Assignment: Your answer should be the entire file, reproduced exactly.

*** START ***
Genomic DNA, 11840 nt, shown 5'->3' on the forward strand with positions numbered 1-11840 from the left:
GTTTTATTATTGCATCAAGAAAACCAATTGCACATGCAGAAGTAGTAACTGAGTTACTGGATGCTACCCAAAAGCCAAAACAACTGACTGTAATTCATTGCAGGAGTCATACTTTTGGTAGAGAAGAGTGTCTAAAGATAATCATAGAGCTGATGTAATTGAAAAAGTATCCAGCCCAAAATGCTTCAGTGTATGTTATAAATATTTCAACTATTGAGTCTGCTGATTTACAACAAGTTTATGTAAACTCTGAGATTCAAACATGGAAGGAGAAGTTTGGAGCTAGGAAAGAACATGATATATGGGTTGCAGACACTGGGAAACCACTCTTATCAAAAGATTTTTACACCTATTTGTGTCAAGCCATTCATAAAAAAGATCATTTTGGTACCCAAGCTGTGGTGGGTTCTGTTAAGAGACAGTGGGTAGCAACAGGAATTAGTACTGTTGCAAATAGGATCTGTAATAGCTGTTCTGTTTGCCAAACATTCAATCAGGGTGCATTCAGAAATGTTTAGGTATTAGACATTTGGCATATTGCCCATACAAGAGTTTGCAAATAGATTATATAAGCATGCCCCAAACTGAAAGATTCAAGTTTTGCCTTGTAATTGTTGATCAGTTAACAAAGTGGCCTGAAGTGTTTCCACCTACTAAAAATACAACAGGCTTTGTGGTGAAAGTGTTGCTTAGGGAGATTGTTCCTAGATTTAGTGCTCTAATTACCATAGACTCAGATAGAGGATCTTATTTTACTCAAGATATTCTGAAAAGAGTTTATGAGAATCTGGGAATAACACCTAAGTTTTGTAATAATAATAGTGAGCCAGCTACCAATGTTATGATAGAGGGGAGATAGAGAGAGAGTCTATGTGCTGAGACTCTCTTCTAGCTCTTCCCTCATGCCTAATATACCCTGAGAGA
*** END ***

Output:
Genomic DNA, 11840 nt, shown 5'->3' on the forward strand with positions numbered 1-11840 from the left:
GTTTTATTATTGCATCAAGAAAACCAATTGCACATGCAGAAGTAGTAACTGAGTTACTGGATGCTACCCAAAAGCCAAAACAACTGACTGTAATTCATTGCAGGAGTCATACTTTTGGTAGAGAAGAGTGTCTAAAGATAATCATAGAGCTGATGTAATTGAAAAAGTATCCAGCCCAAAATGCTTCAGTGTATGTTATAAATATTTCAACTATTGAGTCTGCTGATTTACAACAAGTTTATGTAAACTCTGAGATTCAAACATGGAAGGAGAAGTTTGGAGCTAGGAAAGAACATGATATATGGGTTGCAGACACTGGGAAACCACTCTTATCAAAAGATTTTTACACCTATTTGTGTCAAGCCATTCATAAAAAAGATCATTTTGGTACCCAAGCTGTGGTGGGTTCTGTTAAGAGACAGTGGGTAGCAACAGGAATTAGTACTGTTGCAAATAGGATCTGTAATAGCTGTTCTGTTTGCCAAACATTCAATCAGGGTGCATTCAGAAATGTTTAGGTATTAGACATTTGGCATATTGCCCATACAAGAGTTTGCAAATAGATTATATAAGCATGCCCCAAACTGAAAGATTCAAGTTTTGCCTTGTAATTGTTGATCAGTTAACAAAGTGGCCTGAAGTGTTTCCACCTACTAAAAATACAACAGGCTTTGTGGTGAAAGTGTTGCTTAGGGAGATTGTTCCTAGATTTAGTGCTCTAATTACCATAGACTCAGATAGAGGATCTTATTTTACTCAAGATATTCTGAAAAGAGTTTATGAGAATCTGGGAATAACACCTAAGTTTTGTAATAATAATAGTGAGCCAGCTACCAATGTTATGATAGAGGGGAGATAGAGAGAGAGTCTATGTGCTGAGACTCTCTTCTAGCTCTTCCCTCATGCCTAATATACCCTGAGAGA